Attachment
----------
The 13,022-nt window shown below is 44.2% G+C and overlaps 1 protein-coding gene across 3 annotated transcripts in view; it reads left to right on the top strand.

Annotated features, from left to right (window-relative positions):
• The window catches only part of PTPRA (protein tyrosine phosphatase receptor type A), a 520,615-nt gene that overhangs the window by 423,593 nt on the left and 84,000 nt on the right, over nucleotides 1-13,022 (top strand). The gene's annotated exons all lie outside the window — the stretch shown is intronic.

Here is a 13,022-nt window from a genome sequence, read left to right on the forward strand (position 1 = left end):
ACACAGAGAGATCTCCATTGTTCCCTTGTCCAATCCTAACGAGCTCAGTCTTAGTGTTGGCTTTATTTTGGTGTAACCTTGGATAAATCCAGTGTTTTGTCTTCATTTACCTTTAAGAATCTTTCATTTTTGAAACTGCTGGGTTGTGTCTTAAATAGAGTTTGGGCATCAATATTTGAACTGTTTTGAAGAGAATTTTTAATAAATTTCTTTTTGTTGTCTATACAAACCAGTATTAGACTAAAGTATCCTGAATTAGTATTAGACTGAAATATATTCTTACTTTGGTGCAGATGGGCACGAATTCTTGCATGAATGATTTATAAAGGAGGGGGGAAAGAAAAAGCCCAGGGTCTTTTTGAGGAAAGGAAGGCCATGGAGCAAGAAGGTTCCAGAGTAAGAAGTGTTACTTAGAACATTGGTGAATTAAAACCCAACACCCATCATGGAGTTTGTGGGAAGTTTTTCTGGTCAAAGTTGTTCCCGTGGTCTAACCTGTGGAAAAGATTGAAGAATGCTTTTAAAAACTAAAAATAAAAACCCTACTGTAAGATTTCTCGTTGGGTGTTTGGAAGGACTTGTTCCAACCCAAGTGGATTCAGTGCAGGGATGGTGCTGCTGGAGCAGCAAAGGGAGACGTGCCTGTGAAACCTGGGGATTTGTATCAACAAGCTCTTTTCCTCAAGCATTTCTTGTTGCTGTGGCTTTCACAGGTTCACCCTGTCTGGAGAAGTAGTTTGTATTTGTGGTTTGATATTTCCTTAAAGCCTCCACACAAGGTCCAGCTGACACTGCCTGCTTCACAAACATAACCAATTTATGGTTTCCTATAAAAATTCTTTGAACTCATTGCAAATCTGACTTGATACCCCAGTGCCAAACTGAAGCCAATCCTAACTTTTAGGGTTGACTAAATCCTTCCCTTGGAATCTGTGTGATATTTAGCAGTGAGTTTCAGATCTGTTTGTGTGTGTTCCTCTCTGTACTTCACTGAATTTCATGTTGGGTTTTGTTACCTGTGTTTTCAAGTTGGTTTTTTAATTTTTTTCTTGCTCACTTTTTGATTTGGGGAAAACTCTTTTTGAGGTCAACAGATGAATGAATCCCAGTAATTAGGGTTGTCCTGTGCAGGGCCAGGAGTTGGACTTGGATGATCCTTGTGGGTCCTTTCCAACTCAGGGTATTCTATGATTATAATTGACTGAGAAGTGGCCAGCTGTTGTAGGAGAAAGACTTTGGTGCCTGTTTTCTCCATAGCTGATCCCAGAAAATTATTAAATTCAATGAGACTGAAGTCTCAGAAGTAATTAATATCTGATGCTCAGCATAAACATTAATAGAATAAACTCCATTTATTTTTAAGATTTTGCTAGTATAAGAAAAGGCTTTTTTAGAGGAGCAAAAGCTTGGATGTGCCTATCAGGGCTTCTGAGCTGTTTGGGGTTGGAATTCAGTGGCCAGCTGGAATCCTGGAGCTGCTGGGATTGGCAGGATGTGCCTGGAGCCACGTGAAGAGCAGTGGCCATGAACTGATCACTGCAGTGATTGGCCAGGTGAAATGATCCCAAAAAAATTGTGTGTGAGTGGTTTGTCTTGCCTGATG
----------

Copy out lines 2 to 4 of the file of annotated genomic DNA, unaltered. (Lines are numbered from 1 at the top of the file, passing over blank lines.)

Annotated features, from left to right (window-relative positions):
• The window catches only part of PTPRA (protein tyrosine phosphatase receptor type A), a 520,615-nt gene that overhangs the window by 423,593 nt on the left and 84,000 nt on the right, over nucleotides 1-13,022 (top strand). The gene's annotated exons all lie outside the window — the stretch shown is intronic.

Here is a 13,022-nt window from a genome sequence, read left to right on the forward strand (position 1 = left end):